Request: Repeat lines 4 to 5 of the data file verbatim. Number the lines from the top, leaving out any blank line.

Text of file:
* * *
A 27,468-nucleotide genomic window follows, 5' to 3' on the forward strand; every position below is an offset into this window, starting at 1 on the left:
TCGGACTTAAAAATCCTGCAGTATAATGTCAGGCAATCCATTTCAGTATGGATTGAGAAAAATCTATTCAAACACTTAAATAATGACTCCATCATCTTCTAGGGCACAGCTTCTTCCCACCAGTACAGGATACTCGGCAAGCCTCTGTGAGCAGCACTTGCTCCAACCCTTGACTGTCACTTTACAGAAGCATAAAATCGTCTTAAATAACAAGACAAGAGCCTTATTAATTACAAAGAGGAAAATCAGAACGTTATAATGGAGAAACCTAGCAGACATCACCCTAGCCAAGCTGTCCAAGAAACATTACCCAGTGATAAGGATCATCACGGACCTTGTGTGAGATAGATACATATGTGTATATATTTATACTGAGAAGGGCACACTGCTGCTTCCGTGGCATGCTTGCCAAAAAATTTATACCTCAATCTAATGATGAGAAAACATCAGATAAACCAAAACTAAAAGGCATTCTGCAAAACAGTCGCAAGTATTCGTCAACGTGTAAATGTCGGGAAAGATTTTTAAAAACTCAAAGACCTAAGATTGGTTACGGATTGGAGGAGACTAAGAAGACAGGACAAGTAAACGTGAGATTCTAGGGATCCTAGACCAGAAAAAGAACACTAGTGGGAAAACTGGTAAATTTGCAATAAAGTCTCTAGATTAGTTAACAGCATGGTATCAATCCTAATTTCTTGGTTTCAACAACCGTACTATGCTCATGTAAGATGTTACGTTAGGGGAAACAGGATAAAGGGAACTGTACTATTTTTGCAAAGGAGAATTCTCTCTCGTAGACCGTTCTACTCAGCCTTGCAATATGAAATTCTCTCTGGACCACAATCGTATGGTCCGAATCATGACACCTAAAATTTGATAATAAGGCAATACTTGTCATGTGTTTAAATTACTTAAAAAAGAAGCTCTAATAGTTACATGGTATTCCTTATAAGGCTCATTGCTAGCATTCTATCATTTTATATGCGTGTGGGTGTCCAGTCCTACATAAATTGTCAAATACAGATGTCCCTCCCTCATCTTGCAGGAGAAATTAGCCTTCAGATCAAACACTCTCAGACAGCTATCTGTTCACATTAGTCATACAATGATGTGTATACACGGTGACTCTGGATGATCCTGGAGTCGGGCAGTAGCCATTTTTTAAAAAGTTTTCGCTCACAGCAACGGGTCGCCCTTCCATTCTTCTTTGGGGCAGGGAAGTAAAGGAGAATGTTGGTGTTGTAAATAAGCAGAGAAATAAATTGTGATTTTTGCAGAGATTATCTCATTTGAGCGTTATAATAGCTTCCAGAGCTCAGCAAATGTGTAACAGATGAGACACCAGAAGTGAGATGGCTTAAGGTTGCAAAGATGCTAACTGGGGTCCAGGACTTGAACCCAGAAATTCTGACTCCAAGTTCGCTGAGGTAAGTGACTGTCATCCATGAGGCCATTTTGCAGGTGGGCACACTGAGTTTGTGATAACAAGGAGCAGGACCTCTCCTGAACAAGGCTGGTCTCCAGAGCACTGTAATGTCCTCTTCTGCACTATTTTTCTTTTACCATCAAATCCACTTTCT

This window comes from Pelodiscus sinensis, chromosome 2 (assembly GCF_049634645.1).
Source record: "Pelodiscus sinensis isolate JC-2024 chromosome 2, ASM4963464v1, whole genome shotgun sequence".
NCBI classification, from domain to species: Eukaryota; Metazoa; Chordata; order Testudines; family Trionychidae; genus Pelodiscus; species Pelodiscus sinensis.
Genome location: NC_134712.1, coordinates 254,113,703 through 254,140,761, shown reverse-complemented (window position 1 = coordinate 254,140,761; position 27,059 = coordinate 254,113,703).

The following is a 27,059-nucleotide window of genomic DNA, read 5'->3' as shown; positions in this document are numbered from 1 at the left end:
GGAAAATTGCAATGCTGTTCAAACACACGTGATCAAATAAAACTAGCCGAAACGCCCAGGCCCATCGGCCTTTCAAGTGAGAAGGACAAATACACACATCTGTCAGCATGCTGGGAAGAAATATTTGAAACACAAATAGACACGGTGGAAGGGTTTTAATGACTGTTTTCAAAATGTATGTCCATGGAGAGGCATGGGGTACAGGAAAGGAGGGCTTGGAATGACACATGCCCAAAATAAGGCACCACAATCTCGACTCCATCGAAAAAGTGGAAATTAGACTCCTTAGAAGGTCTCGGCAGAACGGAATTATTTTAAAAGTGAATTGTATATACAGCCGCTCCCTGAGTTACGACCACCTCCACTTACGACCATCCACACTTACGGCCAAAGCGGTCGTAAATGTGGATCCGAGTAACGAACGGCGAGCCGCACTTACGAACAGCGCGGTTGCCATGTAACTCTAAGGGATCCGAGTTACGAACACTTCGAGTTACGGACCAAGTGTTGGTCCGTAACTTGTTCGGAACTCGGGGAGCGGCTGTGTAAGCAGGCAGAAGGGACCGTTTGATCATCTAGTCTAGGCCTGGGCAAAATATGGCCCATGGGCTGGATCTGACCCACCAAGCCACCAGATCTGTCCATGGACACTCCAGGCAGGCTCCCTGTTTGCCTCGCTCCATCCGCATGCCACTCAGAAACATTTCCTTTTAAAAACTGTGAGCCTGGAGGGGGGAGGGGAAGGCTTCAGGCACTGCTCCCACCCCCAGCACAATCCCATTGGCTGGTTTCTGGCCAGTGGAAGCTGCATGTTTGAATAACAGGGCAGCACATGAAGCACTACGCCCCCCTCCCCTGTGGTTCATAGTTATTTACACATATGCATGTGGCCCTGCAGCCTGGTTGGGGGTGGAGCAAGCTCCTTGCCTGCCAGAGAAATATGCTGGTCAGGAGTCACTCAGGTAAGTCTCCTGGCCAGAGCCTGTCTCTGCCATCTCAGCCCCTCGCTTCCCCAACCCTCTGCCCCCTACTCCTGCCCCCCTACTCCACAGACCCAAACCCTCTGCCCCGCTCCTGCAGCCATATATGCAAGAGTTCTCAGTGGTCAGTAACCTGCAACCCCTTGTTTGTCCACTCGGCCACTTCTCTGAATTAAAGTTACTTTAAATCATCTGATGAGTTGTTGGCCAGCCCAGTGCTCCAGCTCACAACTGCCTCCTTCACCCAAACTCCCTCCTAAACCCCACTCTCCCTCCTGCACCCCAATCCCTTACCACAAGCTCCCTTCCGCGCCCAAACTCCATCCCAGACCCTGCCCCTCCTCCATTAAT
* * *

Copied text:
Source record: "Pelodiscus sinensis isolate JC-2024 chromosome 2, ASM4963464v1, whole genome shotgun sequence".
NCBI classification, from domain to species: Eukaryota; Metazoa; Chordata; order Testudines; family Trionychidae; genus Pelodiscus; species Pelodiscus sinensis.